What’s next for Lincoln Yards? Work could begin soon, but some obstacles remain

Sterling Bay plans to begin building on the north edge of the 54-acre site, but it all depends on a new TIF district

Lincoln Yards renderings
Lincoln Yards renderings

The City Council removed any doubt Wednesday that the next decade will see an army of excavators and cranes descending on the planned site of Lincoln Yards.

Obstacles remain for Sterling Bay’s $6 billion development along two sides of the North Branch of the Chicago River. But now that the developer won official city approval to build 500-foot office buildings and 6,000 new homes along a half-mile stretch of the river, the only remaining question is how soon work can get underway.

Sterling Bay already has done “a fair amount of prep work” to clean up the 54-acre site and reconfigure electrical utilities, according to Alderman Brian Hopkins, whose 2nd Ward includes Lincoln Yards.

By last summer, the developer already had removed 13,000 tons of contaminated soil and 27 underground storage tanks that had been left behind by prior user Finkl Steel, according to its first public presentation in July.

Sterling Bay plans to start construction on the northern edge of the property at the intersection of Webster Avenue and Dominick Street, but has not set any timeline for when it could begin.

During a public meeting in November, Sterling Bay managing principal Andy Gloor and architects from Skidmore, Owings & Merrill flashed renderings for a pair of office buildings that would rise near the new four-story C.H. Robinson office building at 1515 West Webster Avenue. The buildings could reach as high as 325 feet, according to the plan approved Wednesday, which sets maximum heights in 14 “sub-areas” across the Lincoln Yards site. A parking garage would be built nearby on the east side of Dominick.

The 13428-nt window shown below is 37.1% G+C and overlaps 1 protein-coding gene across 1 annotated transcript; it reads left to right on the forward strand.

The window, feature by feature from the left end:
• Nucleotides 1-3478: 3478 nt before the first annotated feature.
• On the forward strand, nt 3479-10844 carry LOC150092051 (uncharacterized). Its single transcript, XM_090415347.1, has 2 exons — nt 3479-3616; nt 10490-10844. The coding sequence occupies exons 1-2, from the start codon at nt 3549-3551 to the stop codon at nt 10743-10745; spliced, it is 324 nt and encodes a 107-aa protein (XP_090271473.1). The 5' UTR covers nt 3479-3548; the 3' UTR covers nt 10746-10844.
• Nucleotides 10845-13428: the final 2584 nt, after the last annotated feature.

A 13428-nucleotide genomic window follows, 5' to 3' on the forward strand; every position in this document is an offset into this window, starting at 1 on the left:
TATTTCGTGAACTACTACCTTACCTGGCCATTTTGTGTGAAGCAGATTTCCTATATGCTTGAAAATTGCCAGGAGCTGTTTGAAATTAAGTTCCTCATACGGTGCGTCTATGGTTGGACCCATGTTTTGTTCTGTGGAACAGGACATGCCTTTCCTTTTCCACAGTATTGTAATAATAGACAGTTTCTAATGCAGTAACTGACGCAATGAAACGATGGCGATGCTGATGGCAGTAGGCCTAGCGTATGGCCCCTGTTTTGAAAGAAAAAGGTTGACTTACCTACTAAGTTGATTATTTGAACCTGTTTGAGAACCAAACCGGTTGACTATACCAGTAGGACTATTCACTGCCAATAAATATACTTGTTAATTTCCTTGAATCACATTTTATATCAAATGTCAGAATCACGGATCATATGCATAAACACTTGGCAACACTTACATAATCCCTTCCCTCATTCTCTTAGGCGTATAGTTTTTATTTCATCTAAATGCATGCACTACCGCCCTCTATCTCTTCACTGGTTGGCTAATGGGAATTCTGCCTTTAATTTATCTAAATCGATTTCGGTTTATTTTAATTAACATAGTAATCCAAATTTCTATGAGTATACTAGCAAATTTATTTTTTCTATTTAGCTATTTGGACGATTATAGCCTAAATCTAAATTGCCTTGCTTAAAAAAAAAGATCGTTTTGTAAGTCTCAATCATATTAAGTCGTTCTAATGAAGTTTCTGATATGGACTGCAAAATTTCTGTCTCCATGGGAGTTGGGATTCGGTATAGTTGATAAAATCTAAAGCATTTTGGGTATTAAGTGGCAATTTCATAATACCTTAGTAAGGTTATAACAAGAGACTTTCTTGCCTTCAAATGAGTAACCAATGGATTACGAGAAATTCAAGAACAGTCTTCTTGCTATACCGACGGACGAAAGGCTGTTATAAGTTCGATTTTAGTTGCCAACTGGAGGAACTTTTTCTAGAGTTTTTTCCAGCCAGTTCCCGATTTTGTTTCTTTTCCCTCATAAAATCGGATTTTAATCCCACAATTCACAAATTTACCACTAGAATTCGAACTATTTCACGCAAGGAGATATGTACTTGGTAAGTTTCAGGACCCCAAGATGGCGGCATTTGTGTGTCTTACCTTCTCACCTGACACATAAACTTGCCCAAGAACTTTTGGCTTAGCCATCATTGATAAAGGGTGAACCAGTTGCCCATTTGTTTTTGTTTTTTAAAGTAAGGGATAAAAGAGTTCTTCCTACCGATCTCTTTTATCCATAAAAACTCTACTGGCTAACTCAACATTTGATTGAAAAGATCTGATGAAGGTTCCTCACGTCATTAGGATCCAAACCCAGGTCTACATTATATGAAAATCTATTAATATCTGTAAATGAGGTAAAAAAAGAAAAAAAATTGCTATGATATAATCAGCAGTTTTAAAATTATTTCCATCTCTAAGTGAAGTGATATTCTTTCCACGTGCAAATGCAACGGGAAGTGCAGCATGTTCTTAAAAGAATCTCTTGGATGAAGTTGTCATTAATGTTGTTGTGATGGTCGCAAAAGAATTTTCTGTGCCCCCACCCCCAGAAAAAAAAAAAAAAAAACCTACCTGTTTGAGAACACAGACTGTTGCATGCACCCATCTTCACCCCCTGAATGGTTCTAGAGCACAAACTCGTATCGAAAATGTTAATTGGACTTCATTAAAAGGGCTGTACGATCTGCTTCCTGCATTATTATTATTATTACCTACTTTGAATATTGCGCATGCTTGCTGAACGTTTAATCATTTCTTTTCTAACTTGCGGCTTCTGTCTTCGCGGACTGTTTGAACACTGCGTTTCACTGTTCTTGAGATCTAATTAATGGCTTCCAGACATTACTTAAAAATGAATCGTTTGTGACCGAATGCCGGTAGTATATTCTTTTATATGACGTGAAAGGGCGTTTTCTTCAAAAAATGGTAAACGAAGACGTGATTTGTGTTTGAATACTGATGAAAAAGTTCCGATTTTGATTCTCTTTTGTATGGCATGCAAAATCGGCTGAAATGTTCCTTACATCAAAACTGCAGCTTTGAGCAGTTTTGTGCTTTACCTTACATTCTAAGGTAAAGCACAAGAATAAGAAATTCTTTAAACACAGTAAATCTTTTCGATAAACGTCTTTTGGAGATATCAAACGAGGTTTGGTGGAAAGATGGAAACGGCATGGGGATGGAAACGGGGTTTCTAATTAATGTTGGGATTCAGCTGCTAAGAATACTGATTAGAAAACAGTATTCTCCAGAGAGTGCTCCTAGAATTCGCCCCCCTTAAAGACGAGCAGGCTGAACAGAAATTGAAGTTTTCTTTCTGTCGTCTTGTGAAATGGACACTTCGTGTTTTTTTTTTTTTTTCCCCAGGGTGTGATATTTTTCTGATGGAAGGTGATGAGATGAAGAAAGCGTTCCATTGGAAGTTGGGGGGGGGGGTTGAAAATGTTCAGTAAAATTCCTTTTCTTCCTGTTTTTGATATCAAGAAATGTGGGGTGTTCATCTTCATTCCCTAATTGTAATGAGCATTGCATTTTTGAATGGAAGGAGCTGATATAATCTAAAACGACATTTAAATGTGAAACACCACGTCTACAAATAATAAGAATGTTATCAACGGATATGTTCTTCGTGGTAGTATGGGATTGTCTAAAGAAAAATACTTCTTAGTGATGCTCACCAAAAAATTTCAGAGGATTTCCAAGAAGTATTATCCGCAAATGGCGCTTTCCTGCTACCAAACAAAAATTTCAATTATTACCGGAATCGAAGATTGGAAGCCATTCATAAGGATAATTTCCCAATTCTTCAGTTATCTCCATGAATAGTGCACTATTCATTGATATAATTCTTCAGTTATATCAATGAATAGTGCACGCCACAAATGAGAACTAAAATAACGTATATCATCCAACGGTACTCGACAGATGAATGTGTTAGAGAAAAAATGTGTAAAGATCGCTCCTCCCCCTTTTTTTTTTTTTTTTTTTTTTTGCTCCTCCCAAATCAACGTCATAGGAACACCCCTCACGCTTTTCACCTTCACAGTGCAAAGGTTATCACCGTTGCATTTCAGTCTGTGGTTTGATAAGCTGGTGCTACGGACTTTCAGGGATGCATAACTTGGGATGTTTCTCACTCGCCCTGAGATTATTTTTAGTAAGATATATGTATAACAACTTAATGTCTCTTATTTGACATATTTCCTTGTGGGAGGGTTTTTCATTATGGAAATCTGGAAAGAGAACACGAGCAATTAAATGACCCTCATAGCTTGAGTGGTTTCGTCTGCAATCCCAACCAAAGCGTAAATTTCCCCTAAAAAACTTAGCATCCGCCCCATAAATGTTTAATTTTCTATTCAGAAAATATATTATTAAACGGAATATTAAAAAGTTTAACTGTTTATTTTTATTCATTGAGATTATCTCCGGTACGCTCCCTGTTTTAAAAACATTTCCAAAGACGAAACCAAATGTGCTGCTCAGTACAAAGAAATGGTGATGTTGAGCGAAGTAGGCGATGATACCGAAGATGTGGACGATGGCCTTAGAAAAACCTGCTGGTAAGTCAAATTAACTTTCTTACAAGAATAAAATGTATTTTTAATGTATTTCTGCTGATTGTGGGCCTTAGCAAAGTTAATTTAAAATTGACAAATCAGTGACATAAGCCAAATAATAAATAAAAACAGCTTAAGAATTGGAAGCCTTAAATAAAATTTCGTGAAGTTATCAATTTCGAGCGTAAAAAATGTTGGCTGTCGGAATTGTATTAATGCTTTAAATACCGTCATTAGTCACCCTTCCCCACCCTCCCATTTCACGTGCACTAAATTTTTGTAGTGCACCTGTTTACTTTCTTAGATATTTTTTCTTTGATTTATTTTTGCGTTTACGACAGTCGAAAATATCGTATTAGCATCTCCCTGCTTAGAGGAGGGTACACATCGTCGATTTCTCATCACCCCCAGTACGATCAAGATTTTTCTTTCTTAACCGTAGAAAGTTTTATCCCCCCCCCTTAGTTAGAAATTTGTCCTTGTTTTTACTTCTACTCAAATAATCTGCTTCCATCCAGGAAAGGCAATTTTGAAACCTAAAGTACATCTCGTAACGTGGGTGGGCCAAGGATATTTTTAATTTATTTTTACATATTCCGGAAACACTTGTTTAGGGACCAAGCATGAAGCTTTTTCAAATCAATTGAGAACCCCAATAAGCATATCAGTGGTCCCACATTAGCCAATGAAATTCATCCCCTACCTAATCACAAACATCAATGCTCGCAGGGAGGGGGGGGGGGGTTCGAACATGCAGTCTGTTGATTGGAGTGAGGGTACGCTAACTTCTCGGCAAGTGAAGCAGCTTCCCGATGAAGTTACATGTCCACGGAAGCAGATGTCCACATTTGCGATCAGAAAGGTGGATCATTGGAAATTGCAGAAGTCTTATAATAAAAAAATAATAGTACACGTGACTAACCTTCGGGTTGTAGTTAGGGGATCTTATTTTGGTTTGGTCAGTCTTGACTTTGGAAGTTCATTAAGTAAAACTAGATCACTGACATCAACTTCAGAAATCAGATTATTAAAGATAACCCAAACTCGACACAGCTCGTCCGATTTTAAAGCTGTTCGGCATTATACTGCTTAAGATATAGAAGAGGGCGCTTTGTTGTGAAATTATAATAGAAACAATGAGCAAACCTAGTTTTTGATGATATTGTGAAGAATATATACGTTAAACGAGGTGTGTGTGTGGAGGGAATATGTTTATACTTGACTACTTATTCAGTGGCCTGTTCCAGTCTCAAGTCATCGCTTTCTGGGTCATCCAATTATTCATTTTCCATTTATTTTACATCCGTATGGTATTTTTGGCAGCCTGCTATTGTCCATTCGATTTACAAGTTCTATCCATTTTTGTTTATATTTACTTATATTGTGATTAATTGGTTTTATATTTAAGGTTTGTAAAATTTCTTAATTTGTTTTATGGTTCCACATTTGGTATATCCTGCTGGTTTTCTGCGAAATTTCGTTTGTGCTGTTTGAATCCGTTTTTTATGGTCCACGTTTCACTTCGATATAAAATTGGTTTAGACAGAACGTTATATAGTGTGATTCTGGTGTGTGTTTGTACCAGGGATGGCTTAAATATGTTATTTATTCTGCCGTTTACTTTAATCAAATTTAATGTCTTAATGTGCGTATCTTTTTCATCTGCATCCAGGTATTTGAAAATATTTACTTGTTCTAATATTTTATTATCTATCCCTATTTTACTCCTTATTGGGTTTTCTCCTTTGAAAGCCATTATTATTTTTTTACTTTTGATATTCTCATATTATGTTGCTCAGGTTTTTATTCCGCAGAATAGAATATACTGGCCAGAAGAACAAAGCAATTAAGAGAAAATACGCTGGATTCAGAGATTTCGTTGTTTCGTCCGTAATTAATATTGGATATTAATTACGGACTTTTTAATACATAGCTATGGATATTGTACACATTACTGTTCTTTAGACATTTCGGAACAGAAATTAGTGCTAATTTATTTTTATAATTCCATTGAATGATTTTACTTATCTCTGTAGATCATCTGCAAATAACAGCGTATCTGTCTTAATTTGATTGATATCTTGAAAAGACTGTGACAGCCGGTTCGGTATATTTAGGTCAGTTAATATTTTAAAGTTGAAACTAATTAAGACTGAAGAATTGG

At the same time, Sterling Bay would remake the streets surrounding all three buildings and pave a Riverwalk esplanade between Webster and Armitage Avenues.

“It’s important to be able to create a destination on day one, and create a sense of neighborhood immediately by defining the streetscape,” architect Scott Duncan said in November. “At this point, the site is so empty that putting a single building there wouldn’t really achieve that.”

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But the all-or-nothing scope of the initial phase means no work can get underway until the TIF district gets approved, Hopkins said.

The 168-acre district, which would capture future property tax growth to fund up to $900 million in infrastructure work over its 23-year lifespan, would set aside $96 million for new roadways, $54 million for street improvements and $45 million for a seawall along the river.

“In theory, there would be nothing to stop” Sterling Bay from beginning construction before the district is created, “but I can’t see that happening,” Hopkins said. “They need to know how they’re going to budget for the infrastructure, and that’s going to be finalized in their redevelopment agreement with the city.”

The developer and city officials are still “negotiating” over the terms of the agreement, which would authorize Sterling Bay to front infrastructure costs with the promise of future repayment with interest from the TIF district.

The district and redevelopment agreement must be approved by the council’s finance committee and then the full council, which meets next on April 10. Hopkins said he is “absolutely confident” both will pass.

“Lincoln Yards as we know it could never come to fruition without the public infrastructure buildout,” he said.

In the meantime, Hopkins hopes Sterling Bay can get started on the sprawling park it has planned for the southern half of the site, across the river from the planned first phase of building.

“The logistics would have to be worked out, but I believe we can get a playing field or two done while the rest of the park construction continues,” Hopkins said. “That work can begin as soon as the weather improves.”